NFL owners revamp video replay for officiating
Most notable Tuesday was the change in handling officiating of video replays. Referees will now watch replays on the field using Surface tablets, eliminating "going under the hood" to watch on television monitors.
League officiating chief Dean Blandino and his staff in New York will make the final decisions on those calls, with input from the referee, who in the past was the ultimate arbiter after consulting with league headquarters.
"And I think that's important to remember, we're not taking the referee out of the equation," Blandino has said. "The referee will still be involved, the referee will still give input, but will no longer have the final say."
Also at the league meetings owners extended bringing touchbacks out to the 25-yard line for another year; eliminating "leapers" trying to block field goals or extra points; added protections for defenseless receivers running their routes; and made permanent the rule disqualifying a player who is penalized twice in a game for specific unsportsmanlike conduct fouls.
A proposal to cut overtime in the regular season from 15 minutes to 10 was tabled for more study and likely will be brought back at the May meetings in Chicago.
Also tabled was eliminating the mandatory summer cutdown to 75 players, which would leave only one cut at the end of preseason.
Voted down were suggestions to permit coaches to challenge any officials' decisions other than scoring plays and turnovers, which automatically are reviewed.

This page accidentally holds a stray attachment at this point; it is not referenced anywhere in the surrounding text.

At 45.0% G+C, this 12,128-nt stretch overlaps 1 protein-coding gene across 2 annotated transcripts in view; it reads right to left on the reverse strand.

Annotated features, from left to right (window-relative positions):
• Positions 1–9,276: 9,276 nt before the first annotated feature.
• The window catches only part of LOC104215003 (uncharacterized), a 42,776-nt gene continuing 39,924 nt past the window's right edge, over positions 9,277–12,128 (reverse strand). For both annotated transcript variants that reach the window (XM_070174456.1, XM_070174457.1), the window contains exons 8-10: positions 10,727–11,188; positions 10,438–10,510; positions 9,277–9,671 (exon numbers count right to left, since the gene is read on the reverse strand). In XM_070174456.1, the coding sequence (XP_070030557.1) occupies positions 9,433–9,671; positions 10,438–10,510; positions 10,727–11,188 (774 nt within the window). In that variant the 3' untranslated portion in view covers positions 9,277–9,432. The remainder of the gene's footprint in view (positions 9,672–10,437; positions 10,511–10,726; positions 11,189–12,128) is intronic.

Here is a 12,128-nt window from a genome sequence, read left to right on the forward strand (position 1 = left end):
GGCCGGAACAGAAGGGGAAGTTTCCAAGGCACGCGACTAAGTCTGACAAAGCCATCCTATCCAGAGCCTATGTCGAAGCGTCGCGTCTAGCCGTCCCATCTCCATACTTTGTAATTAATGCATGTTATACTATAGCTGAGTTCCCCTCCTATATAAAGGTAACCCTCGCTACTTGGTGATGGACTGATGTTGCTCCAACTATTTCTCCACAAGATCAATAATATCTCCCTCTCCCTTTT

Washington's proposal to move the line of scrimmage to the 20-yard line instead of the 25 if a kickoff is sent through the uprights was defeated.
Other actions taken Tuesday included:
—Crackback blocks by a backfield player who goes in motion are now banned.
—Creating an unsportsmanlike conduct penalty for committing multiple fouls during the same down with the purpose of manipulating the game clock.
—Allowing teams to interview or hire an employee of another team during the season if the other team consents.
—Modified some bylaws regarding bringing draft-eligible players to clubs' facilities; changed procedures for returning a player to the active ranks from lists such as physically unable to perform, non-football injury or non-football illness.
The leaper rule clearly falls under the category of enhancing player safety, competition committee chairman Rich McKay said last week.
"I would say it's going to go as far as it needs to from a player safety standpoint," said McKay, president of the Atlanta Falcons. "We're not going to put players in a position in which we think there is an unreasonable risk of injury.
"When we met with the NFLPA it was a rule that certainly caught their attention and they favored it right from the outset given what they felt like was a danger to the player, to the leaper and the risk of injury."
Withdrawn were proposals to award a third coaches' challenge as long as a team was correct on one of its first two challenges instead of on both; eliminating the maximum of three challenges entirely; and permitting a club to negotiate and reach a contract with a head coaching candidate anytime during the postseason. Now, there is a specific window for interviewing such candidates, whose season must be over before they can be hired.
The league also has considered allowing players and coaches on the sidelines to use the tablets to watch video, but that was not on the voting agenda Tuesday. For now, they can only look at still photos on the tablet.
"We're pleased to build on our partnership with the NFL and help lead the digital transformation of the game with today's approval of NFL referees conducting video reviews on Surface this upcoming season," said Jeff Tran, director of sports marketing and alliances at Microsoft.
"The introduction of Surface to this aspect of the game will improve consistency and accuracy of decisions and also speed up the overall review process to enhance the viewing experience for fans."
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